UCI-led study shows Rhodiola rosea root might be beneficial for managing type 2 diabetes

A team of researchers led by the University of California, Irvine has discovered that treatment with an extract from the roots of the Rhodiola rosea plant might be effective for helping manage type 2 diabetes, showing promise as a safe and effective non-pharmaceutical alternative. The study, recently published online in Scientific Reports, found that in a mouse model of human type 2 diabetes, Rhodiola rosea lowered fasting blood sugar levels, improved response to insulin injections, modulated the composition of bacteria in the gastrointestinal tract and decreased several biomarkers of inflammation.

Lactating Mice Pass along Common Antimicrobial to Pups, Initiating Liver Damage

In mouse studies, UC San Diego researchers report that lactating mothers expose their feeding pups to triclosan, an antimicrobial commonly used in consumer products, resulting in early signs of liver damage.

Vitamin B5 May Help Weight Loss by Turning on Brown Fat

Pantothenate acid, also known as vitamin B5, stimulated the production of brown fat in both cell cultures and mice, a new study finds. “[B5] has therapeutic potential for treating obesity and type II diabetes,” researchers conclude. The study was chosen as an APSselect article for July.

New discoveries about enzyme’s metabolic role may lead to better diabetes treatments

For the first time, a team led by UAH, a part of the University of Alabama System, has characterized the metabolic function of a phosphatase enzyme called mitogen-activated protein kinase phosphatase-2 (MKP-2), as well as the enzyme’s pathophysiology in obesity, Type 2 diabetes and nonalcoholic fatty liver disease.

Vitamin D Supplements May Offset Bone Loss Caused by Diabetes Drug

Vitamin D supplementation may help offset damaging bone loss that occurs in some people who take canagliflozin, a commonly prescribed diabetes drug. Researchers will present their work this week at the American Physiological Society (APS) and American Society for Nephrology Control of Renal Function in Health and Disease conference in Charlottesville, Virginia.

Addressing stress and postpartum symptoms early may reduce risk for type 2 diabetes in women with gestational diabetes

Addressing stress early on in postpartum women who recently experienced gestational diabetes might help curb an increased risk for type 2 diabetes, according to research being presented Sunday, June 12 at ENDO 2022, the Endocrine Society’s annual meeting in Atlanta, Ga.

High Availability of Fast-Food Restaurants Across All U.S. Neighborhood Types Linked to Higher Rates of Type 2 Diabetes, New Study Finds

A new nationwide study led by researchers from NYU Grossman School of Medicine published online today in JAMA Network Open suggests that living in neighborhoods with higher availability of fast-food outlets across all regions of the United States is associated with higher subsequent risk of developing type 2 diabetes.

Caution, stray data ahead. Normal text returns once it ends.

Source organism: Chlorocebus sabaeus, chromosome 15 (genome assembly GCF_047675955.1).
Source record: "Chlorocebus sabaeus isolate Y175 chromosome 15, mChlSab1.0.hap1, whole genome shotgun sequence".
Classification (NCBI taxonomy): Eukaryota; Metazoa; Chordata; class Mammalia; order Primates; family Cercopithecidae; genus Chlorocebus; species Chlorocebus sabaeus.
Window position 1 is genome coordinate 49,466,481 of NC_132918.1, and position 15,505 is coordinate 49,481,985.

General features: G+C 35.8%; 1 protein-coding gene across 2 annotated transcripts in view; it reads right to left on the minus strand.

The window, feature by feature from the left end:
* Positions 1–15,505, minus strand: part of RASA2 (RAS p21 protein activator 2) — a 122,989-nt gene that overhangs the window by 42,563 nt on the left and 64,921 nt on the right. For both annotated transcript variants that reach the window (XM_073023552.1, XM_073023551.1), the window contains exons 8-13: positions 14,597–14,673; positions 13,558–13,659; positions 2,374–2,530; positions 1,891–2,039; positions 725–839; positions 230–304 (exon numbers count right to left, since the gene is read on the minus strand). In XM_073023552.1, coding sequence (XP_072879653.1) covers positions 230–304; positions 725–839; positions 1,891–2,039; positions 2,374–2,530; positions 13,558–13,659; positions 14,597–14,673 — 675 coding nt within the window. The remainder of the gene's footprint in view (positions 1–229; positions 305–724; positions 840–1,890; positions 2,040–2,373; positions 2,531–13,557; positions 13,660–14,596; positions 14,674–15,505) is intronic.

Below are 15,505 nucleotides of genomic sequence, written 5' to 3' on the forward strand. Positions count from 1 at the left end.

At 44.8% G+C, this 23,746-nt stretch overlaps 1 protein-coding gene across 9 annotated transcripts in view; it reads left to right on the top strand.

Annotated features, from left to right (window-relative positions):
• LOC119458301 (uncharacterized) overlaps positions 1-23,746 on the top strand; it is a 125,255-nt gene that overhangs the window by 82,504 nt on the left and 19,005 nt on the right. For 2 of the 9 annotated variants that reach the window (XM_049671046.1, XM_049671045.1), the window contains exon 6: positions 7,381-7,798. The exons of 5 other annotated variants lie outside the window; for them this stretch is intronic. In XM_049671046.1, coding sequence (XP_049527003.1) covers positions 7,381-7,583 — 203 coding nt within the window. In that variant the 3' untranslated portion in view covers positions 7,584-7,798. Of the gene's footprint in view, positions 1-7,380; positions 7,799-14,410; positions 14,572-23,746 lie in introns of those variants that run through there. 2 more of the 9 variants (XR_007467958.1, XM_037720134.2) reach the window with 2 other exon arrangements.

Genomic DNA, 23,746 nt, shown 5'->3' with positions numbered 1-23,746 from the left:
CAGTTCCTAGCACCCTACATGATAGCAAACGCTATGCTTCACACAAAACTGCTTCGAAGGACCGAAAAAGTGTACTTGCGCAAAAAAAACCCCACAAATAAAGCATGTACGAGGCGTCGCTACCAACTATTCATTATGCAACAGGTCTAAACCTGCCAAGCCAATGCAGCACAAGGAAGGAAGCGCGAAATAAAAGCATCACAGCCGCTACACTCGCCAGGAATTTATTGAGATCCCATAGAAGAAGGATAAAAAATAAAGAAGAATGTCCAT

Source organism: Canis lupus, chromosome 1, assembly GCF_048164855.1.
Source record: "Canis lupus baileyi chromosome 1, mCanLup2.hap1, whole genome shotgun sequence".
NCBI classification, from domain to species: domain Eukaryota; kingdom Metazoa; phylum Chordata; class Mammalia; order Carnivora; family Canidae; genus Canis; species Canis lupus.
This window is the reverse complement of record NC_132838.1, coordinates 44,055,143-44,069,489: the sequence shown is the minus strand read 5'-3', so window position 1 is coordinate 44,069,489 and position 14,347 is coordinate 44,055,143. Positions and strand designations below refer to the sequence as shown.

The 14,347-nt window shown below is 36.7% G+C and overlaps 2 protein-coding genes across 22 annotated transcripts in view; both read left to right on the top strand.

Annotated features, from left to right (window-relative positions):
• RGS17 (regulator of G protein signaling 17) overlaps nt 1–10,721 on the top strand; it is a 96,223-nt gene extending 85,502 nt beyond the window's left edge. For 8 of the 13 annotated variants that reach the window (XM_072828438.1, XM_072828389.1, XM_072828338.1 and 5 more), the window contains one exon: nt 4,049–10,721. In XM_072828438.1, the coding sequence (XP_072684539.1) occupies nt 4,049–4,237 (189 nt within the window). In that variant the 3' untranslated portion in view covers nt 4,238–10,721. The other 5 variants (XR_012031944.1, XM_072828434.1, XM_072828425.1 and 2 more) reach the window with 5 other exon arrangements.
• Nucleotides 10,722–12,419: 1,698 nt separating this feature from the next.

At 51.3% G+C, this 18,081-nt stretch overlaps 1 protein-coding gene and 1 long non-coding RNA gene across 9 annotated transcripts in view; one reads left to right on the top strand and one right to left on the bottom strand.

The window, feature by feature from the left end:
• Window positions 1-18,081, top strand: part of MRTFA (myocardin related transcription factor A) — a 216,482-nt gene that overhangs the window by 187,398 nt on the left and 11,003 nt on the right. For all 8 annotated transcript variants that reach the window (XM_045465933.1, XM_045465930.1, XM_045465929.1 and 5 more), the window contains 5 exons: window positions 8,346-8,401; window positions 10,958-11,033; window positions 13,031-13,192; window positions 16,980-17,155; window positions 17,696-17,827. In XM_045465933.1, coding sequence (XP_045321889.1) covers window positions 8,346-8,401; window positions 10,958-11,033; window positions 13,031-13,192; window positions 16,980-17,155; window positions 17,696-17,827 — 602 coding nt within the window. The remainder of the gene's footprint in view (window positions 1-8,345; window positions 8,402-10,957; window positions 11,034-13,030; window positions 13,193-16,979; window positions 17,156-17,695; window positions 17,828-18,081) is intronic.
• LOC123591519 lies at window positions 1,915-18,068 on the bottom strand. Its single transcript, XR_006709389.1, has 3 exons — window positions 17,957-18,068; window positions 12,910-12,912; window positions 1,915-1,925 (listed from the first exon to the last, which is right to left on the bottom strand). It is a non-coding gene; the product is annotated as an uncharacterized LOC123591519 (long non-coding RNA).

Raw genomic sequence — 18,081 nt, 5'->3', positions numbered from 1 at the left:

Personalized medicine research focuses on Hispanics with diabetes in South Texas

A team of researchers studying genetic data to identify hormone responses in a population of Mexican Americans with prediabetes, Type 2 diabetes, and obesity recently received a $3.5 million grant to fund a five-year study set to begin in late 2021.

Project to improve health equity in Indianapolis expands with funding from Lilly

Indiana University has received a five-year, $5 million grant from Eli Lilly and Co. to expand the Diabetes Impact Project, which aims to improve health equity in three Indianapolis neighborhoods where residents are predominantly people of color.

Do Some Diabetes Drugs Reduce the Risk of Alzheimer’s?

MINNEAPOLIS – People taking certain drugs to lower blood sugar for type 2 diabetes had less amyloid in the brain, a biomarker of Alzheimer’s disease, when compared to both people with type 2 diabetes not taking the drugs and people without diabetes. The new study, published in the August 11, 2021, online issue of Neurology®, the medical journal of the American Academy of Neurology, also found people taking these drugs, called dipeptidyl peptidase-4 inhibitors, showed slower cognitive decline than people in the other two groups.

Frequent Breaks from Sitting May Improve Daily Blood Sugar Fluctuations

Frequent activity breaks from sitting may improve fasting blood sugar (glucose) levels and stabilize daily fluctuations, according to new research. The study, the first of its length to explore the effects of activity breaks in “free-living” conditions, is published ahead of print in the American Journal of Physiology-Endocrinology and Metabolism. It was chosen as an APSselect article for August.

Association between COVID-19 exposure, self-reported compliance with public health guidelines among essential employees at an institution of higher education

What The Study Did: This study at an institution of higher education in Colorado evaluated the association between self-reported protective behaviors and how common SARS-CoV-2 infection was among essential in-person employees during the first six months of the COVID-19 pandemic…

July/August 2021 Annals of Family Medicine tip sheet

Primary Care Poised to Provide Clinical Guidance, Answers About COVID-19 Testing, Vaccine Administration Researchers examined the role of primary care physicians and other clinicians in delivering vaccinations in the United States. They used two main datasets to create an in-depth…